Wednesday, September 25, 2013

Hot Cocoa Blues

Actually, I'm not blue.  I worked it out.  But here's a story for all you collectors of UFOs, you wild and woolly wool-stashers and sufferers of start-itis.

The pattern is Hot Cocoa, designed by Jordana Paige, appearing in the More Big Girl Knits book, and it is a great-looking, class act sweater.  In the pictures in the book, anyway.

However, let's say that along about, oh, maybe January 2011, you grab the gorgeous Ballad Blue Rowan Cashsoft DK that you stashed in, let's say, March 2010, and you knit 27 rows of this sweater, which has 3 different stitch patterns per row, with a 6-row repeat, with decreases on every 5th row that affects where you start with the first stitch pattern on all right side rows, with an extra stockinette stitch on either end of every row.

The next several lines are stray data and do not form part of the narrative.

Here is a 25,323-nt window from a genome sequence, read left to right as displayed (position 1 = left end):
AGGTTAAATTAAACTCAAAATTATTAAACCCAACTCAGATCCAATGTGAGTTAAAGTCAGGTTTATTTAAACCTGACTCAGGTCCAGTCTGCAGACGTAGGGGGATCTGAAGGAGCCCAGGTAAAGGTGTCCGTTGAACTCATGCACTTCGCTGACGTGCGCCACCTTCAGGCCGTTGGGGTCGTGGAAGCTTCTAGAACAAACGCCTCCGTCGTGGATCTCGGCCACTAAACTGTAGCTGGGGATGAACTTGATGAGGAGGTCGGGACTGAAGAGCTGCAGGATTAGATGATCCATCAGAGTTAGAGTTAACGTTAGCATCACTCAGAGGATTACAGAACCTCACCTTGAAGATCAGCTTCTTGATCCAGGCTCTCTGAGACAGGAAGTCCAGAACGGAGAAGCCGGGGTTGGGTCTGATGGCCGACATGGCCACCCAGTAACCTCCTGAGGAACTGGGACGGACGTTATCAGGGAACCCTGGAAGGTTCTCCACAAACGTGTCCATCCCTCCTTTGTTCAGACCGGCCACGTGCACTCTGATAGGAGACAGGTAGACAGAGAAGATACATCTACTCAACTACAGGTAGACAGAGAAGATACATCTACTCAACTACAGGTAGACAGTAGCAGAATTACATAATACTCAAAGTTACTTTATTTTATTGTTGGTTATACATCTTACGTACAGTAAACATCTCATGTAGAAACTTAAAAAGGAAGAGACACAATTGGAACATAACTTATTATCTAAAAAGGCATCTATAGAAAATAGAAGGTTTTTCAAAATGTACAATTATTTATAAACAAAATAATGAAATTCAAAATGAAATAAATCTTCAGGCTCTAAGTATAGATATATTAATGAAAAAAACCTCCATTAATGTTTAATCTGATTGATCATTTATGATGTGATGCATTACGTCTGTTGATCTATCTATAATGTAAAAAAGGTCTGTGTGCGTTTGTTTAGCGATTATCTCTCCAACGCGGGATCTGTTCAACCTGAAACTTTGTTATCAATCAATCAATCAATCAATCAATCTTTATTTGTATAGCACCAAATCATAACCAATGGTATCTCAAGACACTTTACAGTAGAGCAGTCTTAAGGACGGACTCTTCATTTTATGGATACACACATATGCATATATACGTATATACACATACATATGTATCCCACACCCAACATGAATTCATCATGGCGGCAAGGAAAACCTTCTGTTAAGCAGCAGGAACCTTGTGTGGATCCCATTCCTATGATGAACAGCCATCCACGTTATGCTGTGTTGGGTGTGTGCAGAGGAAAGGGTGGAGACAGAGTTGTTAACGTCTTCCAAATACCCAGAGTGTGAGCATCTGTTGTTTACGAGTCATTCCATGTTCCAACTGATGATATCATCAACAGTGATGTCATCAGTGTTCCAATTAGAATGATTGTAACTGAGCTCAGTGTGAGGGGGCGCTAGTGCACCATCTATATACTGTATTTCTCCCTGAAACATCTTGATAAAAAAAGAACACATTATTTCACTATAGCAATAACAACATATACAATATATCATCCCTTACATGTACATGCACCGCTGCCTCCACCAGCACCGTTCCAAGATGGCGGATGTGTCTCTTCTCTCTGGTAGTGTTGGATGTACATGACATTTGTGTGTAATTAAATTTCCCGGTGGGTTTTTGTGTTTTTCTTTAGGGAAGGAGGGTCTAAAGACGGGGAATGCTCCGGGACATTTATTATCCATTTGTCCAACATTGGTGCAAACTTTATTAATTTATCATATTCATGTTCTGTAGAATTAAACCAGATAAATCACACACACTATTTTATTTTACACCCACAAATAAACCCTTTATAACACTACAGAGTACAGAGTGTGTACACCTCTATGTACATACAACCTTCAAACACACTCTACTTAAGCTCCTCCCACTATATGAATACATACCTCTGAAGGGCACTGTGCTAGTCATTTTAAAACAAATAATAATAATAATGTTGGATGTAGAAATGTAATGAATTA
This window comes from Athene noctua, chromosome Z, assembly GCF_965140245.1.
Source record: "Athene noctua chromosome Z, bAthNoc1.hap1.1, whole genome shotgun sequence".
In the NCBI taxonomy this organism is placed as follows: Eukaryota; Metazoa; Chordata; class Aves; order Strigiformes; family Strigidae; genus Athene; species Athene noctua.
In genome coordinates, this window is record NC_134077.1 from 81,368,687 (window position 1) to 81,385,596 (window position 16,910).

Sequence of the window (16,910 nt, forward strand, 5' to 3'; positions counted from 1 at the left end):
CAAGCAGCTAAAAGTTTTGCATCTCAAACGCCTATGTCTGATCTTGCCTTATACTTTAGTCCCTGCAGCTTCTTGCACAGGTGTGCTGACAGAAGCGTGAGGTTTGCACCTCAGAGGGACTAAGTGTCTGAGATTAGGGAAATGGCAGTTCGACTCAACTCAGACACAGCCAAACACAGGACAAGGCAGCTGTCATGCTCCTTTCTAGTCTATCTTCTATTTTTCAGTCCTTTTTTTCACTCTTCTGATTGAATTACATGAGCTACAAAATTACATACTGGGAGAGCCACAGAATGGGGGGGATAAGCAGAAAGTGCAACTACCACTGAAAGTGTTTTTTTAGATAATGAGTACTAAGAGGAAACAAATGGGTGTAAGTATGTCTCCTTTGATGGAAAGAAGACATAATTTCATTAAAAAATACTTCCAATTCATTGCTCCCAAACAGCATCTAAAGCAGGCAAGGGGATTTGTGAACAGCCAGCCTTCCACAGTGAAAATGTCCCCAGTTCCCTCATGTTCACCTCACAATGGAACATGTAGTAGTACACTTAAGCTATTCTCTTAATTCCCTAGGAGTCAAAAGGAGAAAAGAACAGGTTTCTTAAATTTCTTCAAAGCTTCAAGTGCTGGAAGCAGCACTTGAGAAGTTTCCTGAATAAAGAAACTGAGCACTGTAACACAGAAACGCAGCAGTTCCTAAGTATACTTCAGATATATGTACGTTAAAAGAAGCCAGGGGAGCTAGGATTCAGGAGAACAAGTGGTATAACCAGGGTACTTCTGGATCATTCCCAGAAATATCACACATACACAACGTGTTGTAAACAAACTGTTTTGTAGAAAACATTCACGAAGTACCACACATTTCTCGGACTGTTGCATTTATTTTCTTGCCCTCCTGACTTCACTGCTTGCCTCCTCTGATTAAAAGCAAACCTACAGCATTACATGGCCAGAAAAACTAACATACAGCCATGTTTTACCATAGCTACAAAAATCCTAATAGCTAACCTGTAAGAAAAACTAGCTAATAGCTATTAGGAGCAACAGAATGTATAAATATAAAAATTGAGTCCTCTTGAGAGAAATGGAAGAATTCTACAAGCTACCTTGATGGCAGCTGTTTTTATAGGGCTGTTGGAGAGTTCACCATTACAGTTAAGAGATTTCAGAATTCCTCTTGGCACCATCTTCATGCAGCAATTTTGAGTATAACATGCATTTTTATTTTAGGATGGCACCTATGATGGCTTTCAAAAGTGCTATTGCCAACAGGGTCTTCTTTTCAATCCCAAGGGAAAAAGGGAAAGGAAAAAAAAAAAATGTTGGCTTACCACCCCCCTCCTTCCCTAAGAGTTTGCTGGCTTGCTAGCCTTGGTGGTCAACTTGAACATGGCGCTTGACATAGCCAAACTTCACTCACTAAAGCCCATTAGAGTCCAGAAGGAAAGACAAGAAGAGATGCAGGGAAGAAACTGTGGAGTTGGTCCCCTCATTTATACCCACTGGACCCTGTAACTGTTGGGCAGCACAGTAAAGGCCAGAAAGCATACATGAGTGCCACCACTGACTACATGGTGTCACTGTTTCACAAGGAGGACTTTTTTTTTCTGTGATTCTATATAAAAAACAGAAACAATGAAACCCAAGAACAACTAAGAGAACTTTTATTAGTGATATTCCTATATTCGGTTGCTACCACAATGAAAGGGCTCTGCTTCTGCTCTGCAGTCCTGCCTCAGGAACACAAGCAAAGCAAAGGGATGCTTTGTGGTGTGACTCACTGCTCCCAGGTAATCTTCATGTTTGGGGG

Let's say you dutifully keep track of exactly where you are in the pattern using highlighter tape and the best knitting row counter in the world (which, alas, they no longer manufacture).

Then let's say you put the project away as a UFO for TWO YEARS.

It sits there in one of your project bags for TWO YEARS, carefully covered with a clear plastic bag to keep out the dust and spiders, and every month or two it whispers, "Remember me?" and you ignore it.  And the longer you wait, the longer you think it's too complicated to deal with because you are overwhelmed with, say, moving, and the more complicated you imagine it is, the more afraid you become.